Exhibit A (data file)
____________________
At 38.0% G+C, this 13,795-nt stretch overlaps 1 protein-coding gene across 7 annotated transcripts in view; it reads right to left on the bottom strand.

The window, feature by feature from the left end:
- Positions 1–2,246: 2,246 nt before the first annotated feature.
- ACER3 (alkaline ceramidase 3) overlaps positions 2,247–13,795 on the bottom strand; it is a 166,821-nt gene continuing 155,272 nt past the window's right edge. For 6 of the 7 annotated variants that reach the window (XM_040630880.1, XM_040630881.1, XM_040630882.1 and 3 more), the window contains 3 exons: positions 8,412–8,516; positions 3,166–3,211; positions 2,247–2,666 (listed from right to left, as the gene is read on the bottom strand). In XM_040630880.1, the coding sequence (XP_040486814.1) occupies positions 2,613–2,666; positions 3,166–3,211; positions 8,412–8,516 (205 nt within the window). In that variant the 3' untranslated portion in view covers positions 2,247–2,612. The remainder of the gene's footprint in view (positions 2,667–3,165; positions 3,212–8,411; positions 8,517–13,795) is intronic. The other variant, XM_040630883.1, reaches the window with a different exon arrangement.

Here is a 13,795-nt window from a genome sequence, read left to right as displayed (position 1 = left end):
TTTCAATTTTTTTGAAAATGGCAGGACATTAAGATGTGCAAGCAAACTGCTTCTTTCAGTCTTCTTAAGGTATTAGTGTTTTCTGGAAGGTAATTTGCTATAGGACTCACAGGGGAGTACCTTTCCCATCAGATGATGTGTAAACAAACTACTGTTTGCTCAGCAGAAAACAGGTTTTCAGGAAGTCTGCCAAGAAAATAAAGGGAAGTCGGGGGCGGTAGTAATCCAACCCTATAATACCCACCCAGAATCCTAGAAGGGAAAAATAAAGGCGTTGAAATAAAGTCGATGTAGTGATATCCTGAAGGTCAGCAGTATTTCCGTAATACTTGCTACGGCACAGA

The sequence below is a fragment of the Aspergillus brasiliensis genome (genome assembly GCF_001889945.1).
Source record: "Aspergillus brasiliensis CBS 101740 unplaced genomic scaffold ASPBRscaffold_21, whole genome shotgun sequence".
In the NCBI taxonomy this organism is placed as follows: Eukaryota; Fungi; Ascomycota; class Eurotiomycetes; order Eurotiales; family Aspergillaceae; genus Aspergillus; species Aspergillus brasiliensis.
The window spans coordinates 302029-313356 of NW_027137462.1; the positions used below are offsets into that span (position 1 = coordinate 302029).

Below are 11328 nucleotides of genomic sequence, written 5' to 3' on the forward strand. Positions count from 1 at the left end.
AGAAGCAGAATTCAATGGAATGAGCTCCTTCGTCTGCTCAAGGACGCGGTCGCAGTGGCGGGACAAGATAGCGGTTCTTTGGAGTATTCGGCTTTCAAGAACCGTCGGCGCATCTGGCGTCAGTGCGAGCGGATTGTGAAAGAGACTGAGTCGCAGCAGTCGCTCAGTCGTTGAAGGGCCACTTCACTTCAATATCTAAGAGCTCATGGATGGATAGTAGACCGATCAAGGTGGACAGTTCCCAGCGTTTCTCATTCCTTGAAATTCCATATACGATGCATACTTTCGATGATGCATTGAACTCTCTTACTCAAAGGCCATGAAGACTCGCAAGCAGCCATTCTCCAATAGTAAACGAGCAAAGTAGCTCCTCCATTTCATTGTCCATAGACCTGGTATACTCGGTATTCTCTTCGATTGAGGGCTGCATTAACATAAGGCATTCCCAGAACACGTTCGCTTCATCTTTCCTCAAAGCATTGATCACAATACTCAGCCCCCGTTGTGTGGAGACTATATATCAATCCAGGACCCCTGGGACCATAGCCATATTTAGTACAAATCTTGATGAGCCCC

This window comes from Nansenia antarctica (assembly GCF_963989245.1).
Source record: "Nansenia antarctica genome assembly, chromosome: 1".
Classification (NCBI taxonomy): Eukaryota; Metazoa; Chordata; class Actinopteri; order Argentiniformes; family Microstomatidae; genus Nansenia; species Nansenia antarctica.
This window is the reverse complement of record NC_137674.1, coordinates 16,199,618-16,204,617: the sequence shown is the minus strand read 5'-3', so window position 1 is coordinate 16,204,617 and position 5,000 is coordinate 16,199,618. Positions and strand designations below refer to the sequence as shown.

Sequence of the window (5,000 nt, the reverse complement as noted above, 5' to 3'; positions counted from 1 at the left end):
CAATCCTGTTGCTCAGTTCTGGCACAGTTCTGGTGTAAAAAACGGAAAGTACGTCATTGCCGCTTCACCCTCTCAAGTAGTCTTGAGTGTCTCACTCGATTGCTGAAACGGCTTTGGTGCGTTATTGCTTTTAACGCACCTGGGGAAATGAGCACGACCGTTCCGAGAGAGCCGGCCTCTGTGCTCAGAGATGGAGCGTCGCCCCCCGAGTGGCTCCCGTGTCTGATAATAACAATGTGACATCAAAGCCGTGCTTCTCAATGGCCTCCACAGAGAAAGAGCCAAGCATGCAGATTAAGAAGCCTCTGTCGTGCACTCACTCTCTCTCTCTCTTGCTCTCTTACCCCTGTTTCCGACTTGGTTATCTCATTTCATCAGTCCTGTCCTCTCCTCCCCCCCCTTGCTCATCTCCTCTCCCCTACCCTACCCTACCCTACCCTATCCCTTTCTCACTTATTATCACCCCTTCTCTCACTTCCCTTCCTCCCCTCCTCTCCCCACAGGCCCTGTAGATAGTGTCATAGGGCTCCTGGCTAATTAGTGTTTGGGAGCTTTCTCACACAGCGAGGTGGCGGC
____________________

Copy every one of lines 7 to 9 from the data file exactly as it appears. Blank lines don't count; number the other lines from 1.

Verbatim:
The sequence below is a fragment of the Aspergillus brasiliensis genome (genome assembly GCF_001889945.1).
Source record: "Aspergillus brasiliensis CBS 101740 unplaced genomic scaffold ASPBRscaffold_21, whole genome shotgun sequence".
In the NCBI taxonomy this organism is placed as follows: Eukaryota; Fungi; Ascomycota; class Eurotiomycetes; order Eurotiales; family Aspergillaceae; genus Aspergillus; species Aspergillus brasiliensis.